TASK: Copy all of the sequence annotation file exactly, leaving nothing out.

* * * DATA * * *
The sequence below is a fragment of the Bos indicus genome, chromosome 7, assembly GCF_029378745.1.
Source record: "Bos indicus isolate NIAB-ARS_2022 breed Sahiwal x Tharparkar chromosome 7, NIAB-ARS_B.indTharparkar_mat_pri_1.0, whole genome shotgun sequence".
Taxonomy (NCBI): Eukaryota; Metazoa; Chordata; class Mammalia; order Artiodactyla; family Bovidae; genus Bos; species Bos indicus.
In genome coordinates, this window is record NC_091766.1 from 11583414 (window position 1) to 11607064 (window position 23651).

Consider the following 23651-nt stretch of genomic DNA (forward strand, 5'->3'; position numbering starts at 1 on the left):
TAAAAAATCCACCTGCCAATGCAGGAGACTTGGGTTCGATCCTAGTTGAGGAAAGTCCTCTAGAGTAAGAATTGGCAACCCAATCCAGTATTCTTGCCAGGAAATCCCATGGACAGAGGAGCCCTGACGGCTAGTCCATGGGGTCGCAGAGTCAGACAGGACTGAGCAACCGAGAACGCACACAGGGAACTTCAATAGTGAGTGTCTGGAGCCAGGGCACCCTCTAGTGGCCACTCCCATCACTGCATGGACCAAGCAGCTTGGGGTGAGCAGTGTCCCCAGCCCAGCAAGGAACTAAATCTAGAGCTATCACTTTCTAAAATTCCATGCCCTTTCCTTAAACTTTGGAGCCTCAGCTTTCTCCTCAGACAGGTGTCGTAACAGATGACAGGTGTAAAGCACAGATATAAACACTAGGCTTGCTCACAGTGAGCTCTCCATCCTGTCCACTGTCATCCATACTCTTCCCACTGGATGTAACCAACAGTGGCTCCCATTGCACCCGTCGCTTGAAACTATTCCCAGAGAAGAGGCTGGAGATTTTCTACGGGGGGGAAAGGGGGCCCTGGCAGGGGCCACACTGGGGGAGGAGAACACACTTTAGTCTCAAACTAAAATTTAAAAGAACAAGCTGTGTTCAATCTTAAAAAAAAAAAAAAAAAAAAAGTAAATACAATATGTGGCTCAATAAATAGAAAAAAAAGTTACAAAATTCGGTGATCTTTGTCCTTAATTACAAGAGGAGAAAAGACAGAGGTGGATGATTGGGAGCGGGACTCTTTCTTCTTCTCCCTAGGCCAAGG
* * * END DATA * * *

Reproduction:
The sequence below is a fragment of the Bos indicus genome, chromosome 7, assembly GCF_029378745.1.
Source record: "Bos indicus isolate NIAB-ARS_2022 breed Sahiwal x Tharparkar chromosome 7, NIAB-ARS_B.indTharparkar_mat_pri_1.0, whole genome shotgun sequence".
Taxonomy (NCBI): Eukaryota; Metazoa; Chordata; class Mammalia; order Artiodactyla; family Bovidae; genus Bos; species Bos indicus.
In genome coordinates, this window is record NC_091766.1 from 11583414 (window position 1) to 11607064 (window position 23651).

Consider the following 23651-nt stretch of genomic DNA (forward strand, 5'->3'; position numbering starts at 1 on the left):
TAAAAAATCCACCTGCCAATGCAGGAGACTTGGGTTCGATCCTAGTTGAGGAAAGTCCTCTAGAGTAAGAATTGGCAACCCAATCCAGTATTCTTGCCAGGAAATCCCATGGACAGAGGAGCCCTGACGGCTAGTCCATGGGGTCGCAGAGTCAGACAGGACTGAGCAACCGAGAACGCACACAGGGAACTTCAATAGTGAGTGTCTGGAGCCAGGGCACCCTCTAGTGGCCACTCCCATCACTGCATGGACCAAGCAGCTTGGGGTGAGCAGTGTCCCCAGCCCAGCAAGGAACTAAATCTAGAGCTATCACTTTCTAAAATTCCATGCCCTTTCCTTAAACTTTGGAGCCTCAGCTTTCTCCTCAGACAGGTGTCGTAACAGATGACAGGTGTAAAGCACAGATATAAACACTAGGCTTGCTCACAGTGAGCTCTCCATCCTGTCCACTGTCATCCATACTCTTCCCACTGGATGTAACCAACAGTGGCTCCCATTGCACCCGTCGCTTGAAACTATTCCCAGAGAAGAGGCTGGAGATTTTCTACGGGGGGGAAAGGGGGCCCTGGCAGGGGCCACACTGGGGGAGGAGAACACACTTTAGTCTCAAACTAAAATTTAAAAGAACAAGCTGTGTTCAATCTTAAAAAAAAAAAAAAAAAAAAAGTAAATACAATATGTGGCTCAATAAATAGAAAAAAAAGTTACAAAATTCGGTGATCTTTGTCCTTAATTACAAGAGGAGAAAAGACAGAGGTGGATGATTGGGAGCGGGACTCTTTCTTCTTCTCCCTAGGCCAAGG